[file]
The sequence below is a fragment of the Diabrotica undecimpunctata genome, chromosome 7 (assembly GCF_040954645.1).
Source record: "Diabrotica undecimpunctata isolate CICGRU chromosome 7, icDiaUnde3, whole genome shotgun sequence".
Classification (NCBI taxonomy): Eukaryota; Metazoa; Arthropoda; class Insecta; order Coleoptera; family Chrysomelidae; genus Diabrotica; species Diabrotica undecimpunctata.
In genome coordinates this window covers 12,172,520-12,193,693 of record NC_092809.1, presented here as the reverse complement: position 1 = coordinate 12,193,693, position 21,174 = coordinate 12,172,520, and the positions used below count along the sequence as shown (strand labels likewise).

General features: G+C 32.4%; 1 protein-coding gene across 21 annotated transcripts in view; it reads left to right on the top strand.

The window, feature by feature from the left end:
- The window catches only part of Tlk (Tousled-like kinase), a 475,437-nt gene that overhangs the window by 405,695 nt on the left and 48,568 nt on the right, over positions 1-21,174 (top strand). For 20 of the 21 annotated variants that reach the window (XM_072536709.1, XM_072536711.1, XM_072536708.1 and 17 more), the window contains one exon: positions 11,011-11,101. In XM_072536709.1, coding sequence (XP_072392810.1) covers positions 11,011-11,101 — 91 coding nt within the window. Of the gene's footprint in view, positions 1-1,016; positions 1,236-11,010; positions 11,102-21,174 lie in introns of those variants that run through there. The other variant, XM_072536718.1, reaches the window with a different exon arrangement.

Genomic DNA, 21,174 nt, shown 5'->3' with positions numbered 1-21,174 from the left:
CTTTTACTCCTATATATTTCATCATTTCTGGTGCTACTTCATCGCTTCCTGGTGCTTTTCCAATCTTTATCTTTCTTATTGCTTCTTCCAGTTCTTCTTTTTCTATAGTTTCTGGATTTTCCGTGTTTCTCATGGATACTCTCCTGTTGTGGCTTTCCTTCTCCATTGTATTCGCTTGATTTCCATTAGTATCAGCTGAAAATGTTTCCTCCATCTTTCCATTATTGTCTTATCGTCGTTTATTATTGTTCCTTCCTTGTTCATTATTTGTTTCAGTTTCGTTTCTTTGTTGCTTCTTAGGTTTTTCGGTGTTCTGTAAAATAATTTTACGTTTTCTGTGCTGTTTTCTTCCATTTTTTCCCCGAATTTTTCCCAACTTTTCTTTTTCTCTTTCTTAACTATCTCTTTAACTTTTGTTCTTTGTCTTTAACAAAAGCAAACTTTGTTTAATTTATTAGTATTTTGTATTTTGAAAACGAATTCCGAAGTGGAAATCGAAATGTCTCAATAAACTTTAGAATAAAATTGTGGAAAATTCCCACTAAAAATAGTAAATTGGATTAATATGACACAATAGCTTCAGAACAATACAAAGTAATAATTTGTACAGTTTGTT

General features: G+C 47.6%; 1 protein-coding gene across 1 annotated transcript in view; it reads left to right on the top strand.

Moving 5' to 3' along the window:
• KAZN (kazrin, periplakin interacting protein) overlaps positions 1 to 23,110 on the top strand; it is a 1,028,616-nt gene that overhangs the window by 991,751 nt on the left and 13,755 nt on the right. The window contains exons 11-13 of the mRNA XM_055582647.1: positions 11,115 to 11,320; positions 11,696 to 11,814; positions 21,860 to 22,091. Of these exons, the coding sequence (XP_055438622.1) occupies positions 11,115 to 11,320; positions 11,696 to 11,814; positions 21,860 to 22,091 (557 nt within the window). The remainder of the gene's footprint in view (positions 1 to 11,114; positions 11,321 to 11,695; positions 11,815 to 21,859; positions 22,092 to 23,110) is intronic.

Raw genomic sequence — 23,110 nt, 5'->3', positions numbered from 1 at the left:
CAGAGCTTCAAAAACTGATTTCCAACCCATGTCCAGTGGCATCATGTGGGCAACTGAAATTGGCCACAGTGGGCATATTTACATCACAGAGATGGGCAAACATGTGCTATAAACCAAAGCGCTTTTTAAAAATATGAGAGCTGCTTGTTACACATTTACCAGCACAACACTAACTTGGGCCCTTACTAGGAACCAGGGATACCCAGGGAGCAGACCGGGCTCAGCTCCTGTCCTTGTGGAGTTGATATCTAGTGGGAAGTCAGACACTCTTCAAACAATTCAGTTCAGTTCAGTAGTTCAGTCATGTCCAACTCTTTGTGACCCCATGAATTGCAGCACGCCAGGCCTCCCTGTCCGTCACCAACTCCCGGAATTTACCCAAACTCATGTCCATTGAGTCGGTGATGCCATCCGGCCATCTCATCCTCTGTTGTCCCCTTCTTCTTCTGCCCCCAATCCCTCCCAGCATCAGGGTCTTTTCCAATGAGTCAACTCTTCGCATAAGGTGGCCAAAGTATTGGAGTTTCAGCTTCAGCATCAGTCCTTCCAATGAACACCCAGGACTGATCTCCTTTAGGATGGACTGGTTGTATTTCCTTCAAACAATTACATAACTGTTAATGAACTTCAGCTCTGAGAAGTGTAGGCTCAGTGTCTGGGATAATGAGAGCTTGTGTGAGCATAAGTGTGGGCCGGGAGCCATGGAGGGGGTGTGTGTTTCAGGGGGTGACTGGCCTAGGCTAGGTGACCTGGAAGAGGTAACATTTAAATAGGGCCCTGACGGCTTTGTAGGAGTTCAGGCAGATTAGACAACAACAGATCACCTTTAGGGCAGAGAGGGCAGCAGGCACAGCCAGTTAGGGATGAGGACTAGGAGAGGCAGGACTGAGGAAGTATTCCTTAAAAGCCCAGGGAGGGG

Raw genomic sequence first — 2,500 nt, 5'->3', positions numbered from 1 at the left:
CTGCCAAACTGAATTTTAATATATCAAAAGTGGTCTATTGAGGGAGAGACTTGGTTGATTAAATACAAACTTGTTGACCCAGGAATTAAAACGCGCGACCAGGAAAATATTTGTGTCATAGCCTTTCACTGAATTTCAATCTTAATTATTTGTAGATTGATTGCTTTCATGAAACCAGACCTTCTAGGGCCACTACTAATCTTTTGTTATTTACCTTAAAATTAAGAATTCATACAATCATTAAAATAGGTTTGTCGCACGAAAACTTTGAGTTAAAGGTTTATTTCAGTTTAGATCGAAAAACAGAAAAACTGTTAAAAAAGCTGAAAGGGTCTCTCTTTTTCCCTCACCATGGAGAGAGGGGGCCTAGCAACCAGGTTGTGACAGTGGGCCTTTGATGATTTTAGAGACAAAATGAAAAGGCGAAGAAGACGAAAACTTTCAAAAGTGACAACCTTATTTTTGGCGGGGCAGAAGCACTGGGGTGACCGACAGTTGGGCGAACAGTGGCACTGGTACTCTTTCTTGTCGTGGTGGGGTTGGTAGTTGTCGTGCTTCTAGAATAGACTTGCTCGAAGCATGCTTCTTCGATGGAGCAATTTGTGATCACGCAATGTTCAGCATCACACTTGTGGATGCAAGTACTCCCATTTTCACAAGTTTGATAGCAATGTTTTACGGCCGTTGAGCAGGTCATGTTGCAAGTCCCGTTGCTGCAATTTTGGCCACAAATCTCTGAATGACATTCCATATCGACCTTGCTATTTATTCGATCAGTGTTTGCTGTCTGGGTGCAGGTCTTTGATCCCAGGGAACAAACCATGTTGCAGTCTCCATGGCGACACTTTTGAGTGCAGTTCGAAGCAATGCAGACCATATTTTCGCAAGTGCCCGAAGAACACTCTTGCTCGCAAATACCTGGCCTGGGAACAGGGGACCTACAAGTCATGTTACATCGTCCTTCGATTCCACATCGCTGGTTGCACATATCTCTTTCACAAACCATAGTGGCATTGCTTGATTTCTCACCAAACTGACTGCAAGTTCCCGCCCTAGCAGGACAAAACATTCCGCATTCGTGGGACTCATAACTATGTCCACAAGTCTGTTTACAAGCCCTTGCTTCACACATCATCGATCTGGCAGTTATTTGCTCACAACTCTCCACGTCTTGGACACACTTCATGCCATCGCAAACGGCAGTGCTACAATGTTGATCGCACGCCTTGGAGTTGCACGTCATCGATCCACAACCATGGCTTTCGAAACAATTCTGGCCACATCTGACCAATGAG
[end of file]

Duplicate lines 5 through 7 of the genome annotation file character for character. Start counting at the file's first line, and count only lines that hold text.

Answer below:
General features: G+C 32.4%; 1 protein-coding gene across 21 annotated transcripts in view; it reads left to right on the top strand.

The window, feature by feature from the left end:
- The window catches only part of Tlk (Tousled-like kinase), a 475,437-nt gene that overhangs the window by 405,695 nt on the left and 48,568 nt on the right, over positions 1-21,174 (top strand). For 20 of the 21 annotated variants that reach the window (XM_072536709.1, XM_072536711.1, XM_072536708.1 and 17 more), the window contains one exon: positions 11,011-11,101. In XM_072536709.1, coding sequence (XP_072392810.1) covers positions 11,011-11,101 — 91 coding nt within the window. Of the gene's footprint in view, positions 1-1,016; positions 1,236-11,010; positions 11,102-21,174 lie in introns of those variants that run through there. The other variant, XM_072536718.1, reaches the window with a different exon arrangement.